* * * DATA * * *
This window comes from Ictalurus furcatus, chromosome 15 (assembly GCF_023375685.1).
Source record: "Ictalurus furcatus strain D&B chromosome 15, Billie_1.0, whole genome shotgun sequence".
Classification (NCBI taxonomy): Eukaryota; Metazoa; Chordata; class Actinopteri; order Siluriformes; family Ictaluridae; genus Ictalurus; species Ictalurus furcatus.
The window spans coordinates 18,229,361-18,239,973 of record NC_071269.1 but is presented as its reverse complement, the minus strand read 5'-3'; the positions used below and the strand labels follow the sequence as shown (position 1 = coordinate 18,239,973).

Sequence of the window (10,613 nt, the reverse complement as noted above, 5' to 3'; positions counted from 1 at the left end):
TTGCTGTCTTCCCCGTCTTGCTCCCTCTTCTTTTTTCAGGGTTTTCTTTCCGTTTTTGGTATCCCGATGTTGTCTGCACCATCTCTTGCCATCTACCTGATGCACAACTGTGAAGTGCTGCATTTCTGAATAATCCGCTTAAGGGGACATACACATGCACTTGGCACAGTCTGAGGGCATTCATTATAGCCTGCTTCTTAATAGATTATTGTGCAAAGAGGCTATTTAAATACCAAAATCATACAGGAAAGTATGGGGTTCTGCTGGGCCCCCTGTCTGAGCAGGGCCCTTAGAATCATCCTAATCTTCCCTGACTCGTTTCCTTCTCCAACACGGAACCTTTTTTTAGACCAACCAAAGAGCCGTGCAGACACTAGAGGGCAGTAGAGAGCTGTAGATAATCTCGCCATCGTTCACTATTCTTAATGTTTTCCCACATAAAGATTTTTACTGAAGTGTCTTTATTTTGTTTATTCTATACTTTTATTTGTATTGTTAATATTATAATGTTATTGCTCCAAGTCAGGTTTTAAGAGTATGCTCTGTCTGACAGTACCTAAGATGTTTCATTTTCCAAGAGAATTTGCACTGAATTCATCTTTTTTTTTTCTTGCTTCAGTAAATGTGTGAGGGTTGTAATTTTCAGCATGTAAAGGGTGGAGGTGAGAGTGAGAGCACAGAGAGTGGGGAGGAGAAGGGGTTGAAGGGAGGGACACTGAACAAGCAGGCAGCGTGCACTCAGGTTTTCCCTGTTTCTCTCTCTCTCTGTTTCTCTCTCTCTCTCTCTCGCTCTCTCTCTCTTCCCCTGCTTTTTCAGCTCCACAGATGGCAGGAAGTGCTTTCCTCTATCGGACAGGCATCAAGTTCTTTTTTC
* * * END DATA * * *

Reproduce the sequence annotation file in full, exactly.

This window comes from Ictalurus furcatus, chromosome 15 (assembly GCF_023375685.1).
Source record: "Ictalurus furcatus strain D&B chromosome 15, Billie_1.0, whole genome shotgun sequence".
Classification (NCBI taxonomy): Eukaryota; Metazoa; Chordata; class Actinopteri; order Siluriformes; family Ictaluridae; genus Ictalurus; species Ictalurus furcatus.
The window spans coordinates 18,229,361-18,239,973 of record NC_071269.1 but is presented as its reverse complement, the minus strand read 5'-3'; the positions used below and the strand labels follow the sequence as shown (position 1 = coordinate 18,239,973).

Sequence of the window (10,613 nt, the reverse complement as noted above, 5' to 3'; positions counted from 1 at the left end):
TTGCTGTCTTCCCCGTCTTGCTCCCTCTTCTTTTTTCAGGGTTTTCTTTCCGTTTTTGGTATCCCGATGTTGTCTGCACCATCTCTTGCCATCTACCTGATGCACAACTGTGAAGTGCTGCATTTCTGAATAATCCGCTTAAGGGGACATACACATGCACTTGGCACAGTCTGAGGGCATTCATTATAGCCTGCTTCTTAATAGATTATTGTGCAAAGAGGCTATTTAAATACCAAAATCATACAGGAAAGTATGGGGTTCTGCTGGGCCCCCTGTCTGAGCAGGGCCCTTAGAATCATCCTAATCTTCCCTGACTCGTTTCCTTCTCCAACACGGAACCTTTTTTTAGACCAACCAAAGAGCCGTGCAGACACTAGAGGGCAGTAGAGAGCTGTAGATAATCTCGCCATCGTTCACTATTCTTAATGTTTTCCCACATAAAGATTTTTACTGAAGTGTCTTTATTTTGTTTATTCTATACTTTTATTTGTATTGTTAATATTATAATGTTATTGCTCCAAGTCAGGTTTTAAGAGTATGCTCTGTCTGACAGTACCTAAGATGTTTCATTTTCCAAGAGAATTTGCACTGAATTCATCTTTTTTTTTTCTTGCTTCAGTAAATGTGTGAGGGTTGTAATTTTCAGCATGTAAAGGGTGGAGGTGAGAGTGAGAGCACAGAGAGTGGGGAGGAGAAGGGGTTGAAGGGAGGGACACTGAACAAGCAGGCAGCGTGCACTCAGGTTTTCCCTGTTTCTCTCTCTCTCTGTTTCTCTCTCTCTCTCTCTCGCTCTCTCTCTCTTCCCCTGCTTTTTCAGCTCCACAGATGGCAGGAAGTGCTTTCCTCTATCGGACAGGCATCAAGTTCTTTTTTC